A small group of Jews had settled in Turin from 1424, a little later than elsewhere in Piedmont.
Since then, Jews have always lived in Turin. Jewish life was governed from 1430 by the ‘Savoy Statute’ introduced by the Duke of Savoy, Amedeus VIII. Although, on one hand, these laws did grant some concessions, on the other, they also introduced restrictions. The Community gradually grew up – especially after the capital of the Duchy was transferred here in 1563 – and it became soon the major of the Savoy country. In 1679 it was decided a ghetto should be created in Turin. This was the first and only ghetto in Piedmont until 1723.
The Emancipation arrived in 1848. The ghetto emptied and in the euphoria of the acquired freedom, the Jews decided to express their new status by building a monumental synagogue intended to celebrate the full integration in civil society and to embody their presence in the city. In 1859 the Community engaged one of the leading architects of the day, Alessandro Antonelli, who begun the construction. But over the years he modified the design until the Community was no longer able to afford the costs. Just in 1877 the Municipality acquired the uncomplete building and carried out the work only several years later, making the present-day symbol of Turin: the ‘Mole Antonelliana’. Between 1879 and 1884 the Community built the present-day synagogue which still embodies the center of the Jewish life in Turin.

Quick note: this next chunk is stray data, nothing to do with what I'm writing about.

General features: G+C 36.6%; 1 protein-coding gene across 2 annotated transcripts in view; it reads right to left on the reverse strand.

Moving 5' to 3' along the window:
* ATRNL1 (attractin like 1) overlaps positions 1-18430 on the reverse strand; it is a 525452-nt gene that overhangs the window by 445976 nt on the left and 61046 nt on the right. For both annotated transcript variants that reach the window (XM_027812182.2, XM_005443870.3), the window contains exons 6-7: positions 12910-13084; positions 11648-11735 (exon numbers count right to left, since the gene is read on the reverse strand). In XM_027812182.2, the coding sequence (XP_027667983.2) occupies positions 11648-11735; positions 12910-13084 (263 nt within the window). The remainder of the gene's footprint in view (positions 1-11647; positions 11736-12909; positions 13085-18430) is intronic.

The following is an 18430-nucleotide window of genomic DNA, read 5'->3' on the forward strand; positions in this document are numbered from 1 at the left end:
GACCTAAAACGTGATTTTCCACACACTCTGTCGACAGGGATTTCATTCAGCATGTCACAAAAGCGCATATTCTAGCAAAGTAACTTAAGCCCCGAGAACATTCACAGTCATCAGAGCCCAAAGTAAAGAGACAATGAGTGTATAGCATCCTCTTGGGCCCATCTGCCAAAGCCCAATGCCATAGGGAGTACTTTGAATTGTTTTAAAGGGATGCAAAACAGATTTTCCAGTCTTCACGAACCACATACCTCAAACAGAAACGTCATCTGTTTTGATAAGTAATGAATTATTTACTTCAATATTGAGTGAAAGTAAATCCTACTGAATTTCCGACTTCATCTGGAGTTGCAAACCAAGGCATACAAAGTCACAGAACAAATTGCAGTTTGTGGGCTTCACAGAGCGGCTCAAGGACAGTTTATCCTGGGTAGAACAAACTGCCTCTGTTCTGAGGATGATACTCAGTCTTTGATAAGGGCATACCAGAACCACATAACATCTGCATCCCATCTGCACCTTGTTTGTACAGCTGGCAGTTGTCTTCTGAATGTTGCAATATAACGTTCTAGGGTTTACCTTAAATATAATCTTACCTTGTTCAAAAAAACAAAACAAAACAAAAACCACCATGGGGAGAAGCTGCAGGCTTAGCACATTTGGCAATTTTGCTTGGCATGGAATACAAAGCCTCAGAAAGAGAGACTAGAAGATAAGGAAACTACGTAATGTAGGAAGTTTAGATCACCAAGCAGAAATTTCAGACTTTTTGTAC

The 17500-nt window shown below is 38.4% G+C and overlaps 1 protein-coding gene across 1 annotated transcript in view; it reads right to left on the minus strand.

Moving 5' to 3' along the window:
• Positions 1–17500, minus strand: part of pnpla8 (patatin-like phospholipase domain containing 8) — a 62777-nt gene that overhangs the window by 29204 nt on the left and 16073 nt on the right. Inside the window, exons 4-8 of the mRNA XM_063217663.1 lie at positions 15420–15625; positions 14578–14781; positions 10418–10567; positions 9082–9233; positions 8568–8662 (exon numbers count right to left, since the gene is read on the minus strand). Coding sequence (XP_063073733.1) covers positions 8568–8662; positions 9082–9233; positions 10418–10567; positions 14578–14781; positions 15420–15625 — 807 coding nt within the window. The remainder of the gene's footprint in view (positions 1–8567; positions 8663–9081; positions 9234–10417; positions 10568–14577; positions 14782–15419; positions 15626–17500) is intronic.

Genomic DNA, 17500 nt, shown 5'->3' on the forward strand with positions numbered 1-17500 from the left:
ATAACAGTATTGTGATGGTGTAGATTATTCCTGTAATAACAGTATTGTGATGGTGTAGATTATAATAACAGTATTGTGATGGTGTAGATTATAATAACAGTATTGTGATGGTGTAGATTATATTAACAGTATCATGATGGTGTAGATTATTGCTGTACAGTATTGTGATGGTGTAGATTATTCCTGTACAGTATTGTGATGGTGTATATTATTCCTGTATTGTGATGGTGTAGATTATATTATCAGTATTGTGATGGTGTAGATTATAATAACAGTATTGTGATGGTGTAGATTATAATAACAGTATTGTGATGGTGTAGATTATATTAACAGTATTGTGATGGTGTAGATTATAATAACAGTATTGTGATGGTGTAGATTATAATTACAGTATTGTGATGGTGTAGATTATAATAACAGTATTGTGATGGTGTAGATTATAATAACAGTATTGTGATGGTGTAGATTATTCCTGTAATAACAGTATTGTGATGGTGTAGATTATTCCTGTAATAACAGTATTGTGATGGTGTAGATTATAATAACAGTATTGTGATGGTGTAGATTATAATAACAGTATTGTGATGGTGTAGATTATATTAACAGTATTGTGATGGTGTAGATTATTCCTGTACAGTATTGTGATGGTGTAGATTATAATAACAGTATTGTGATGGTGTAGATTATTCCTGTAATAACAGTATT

It hosts the main Temple and two smaller oratories, furnished with meaningful historic artifacts; besides them, a rich library, the historic archive, the Community offices, the Jewish school and the rest home. Although heavily modified, it is still possible to walk around the two buildings of the former ghetto, just close to the main historic palaces, museums and attractions of the city. Turin is also a good starting point for a more extended tour of the extraordinary neighboring synagogues of the region.